A flow chart from Alan O’Rourke over at WorkCompass
One of the key ideas in Mason's book involves the pitfalls of teachers acting by routine only. Professionals become professionals, he acknowledges, by developing perceptions and skills, and by ‘routinising’ them. But Mason says that routines also deaden us. When things seem familiar and we react according to pattern or habit, we may not really be seeing what’s there. That means that we may not be doing as well as we might. The art of noticing is to keep open to new perceptions while standing on the base of skills, routines, and knowledge that enables us to function as well as we do. The discipline of noticing is to keep such noticing productive, and this is at the core of Mason’s agenda.
One of my big takeaways from Thanks for the Feedback: The Science and Art of Receiving Feedback Well is the fact that we often have multiple issues present in any feedback conversation that confuse, disorient and lead to conflict. When this occurs we need to be explicit and signpost that this is the case with a statement like, “I think that there are two topics here. Let’s discuss each topic fully, but separately, as both are important. Ok. Let’s loop back to the start and start with the first topic.”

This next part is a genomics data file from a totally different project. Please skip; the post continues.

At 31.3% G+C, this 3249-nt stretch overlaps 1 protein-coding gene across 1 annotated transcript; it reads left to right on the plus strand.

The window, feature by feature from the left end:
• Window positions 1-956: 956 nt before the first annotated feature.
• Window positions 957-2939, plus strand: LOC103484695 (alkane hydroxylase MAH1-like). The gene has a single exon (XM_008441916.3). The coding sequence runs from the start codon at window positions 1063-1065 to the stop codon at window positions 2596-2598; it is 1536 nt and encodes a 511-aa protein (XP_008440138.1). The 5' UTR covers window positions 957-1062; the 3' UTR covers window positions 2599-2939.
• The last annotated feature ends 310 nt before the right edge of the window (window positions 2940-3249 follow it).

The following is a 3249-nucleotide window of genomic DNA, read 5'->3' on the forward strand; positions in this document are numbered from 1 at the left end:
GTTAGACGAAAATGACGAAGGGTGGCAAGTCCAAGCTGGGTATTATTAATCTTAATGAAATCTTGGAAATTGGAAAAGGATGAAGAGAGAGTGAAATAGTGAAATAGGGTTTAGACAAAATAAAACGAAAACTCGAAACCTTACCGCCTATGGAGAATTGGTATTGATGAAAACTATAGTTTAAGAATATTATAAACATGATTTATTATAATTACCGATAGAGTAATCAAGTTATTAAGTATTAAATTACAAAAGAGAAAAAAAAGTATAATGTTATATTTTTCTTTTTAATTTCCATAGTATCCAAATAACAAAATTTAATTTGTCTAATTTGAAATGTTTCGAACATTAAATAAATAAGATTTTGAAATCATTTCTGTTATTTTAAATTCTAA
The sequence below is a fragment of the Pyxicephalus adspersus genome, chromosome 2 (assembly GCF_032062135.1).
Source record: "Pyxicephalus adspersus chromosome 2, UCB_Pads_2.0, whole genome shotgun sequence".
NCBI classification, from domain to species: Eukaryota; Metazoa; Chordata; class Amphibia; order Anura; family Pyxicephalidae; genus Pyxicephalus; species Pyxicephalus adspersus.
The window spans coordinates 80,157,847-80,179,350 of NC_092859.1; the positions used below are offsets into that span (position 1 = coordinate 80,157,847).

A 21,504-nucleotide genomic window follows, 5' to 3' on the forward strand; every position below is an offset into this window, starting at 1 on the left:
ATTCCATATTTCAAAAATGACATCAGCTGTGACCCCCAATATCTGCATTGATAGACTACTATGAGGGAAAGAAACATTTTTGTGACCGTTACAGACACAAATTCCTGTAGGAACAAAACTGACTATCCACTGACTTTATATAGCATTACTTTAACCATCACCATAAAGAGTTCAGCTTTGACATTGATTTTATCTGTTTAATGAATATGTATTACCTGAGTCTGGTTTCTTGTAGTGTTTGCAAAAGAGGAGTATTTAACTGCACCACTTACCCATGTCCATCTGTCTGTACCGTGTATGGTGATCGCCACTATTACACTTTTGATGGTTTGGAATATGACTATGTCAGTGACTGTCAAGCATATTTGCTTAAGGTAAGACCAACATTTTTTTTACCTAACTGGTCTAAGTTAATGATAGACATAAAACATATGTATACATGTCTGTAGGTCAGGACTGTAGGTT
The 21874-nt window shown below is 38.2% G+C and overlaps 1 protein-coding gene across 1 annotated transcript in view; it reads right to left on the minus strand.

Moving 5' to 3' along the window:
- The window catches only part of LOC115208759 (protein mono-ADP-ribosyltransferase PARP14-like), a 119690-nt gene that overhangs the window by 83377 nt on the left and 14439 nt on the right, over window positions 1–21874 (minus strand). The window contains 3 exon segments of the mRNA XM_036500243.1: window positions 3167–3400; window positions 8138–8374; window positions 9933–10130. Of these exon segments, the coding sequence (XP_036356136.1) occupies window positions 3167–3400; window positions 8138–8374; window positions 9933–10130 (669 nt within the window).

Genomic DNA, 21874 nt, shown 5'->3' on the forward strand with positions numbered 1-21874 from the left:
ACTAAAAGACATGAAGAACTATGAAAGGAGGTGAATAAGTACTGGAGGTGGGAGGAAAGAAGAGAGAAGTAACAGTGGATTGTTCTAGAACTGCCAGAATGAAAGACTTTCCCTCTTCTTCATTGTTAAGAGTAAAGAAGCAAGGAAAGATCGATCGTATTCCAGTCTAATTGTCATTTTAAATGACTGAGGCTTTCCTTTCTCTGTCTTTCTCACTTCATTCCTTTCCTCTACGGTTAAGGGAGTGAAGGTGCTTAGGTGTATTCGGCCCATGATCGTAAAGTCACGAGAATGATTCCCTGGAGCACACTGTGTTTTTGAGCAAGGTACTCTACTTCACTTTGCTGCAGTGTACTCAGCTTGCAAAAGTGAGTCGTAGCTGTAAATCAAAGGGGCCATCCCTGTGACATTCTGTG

When we speak to early career teachers, it appears that most enter the profession with the belief that they will continue learning. Most are grateful for any support in those first few years as they gradually move from survival to ongoing growth and development. Supporting the development of this next generation of educators and helping them to flourish requires relationships built on respect, humility and unconditional positive regard.
The chat took place on Monday 4th December at 8.30pm Australian EDT
Here is the accompaning Storify: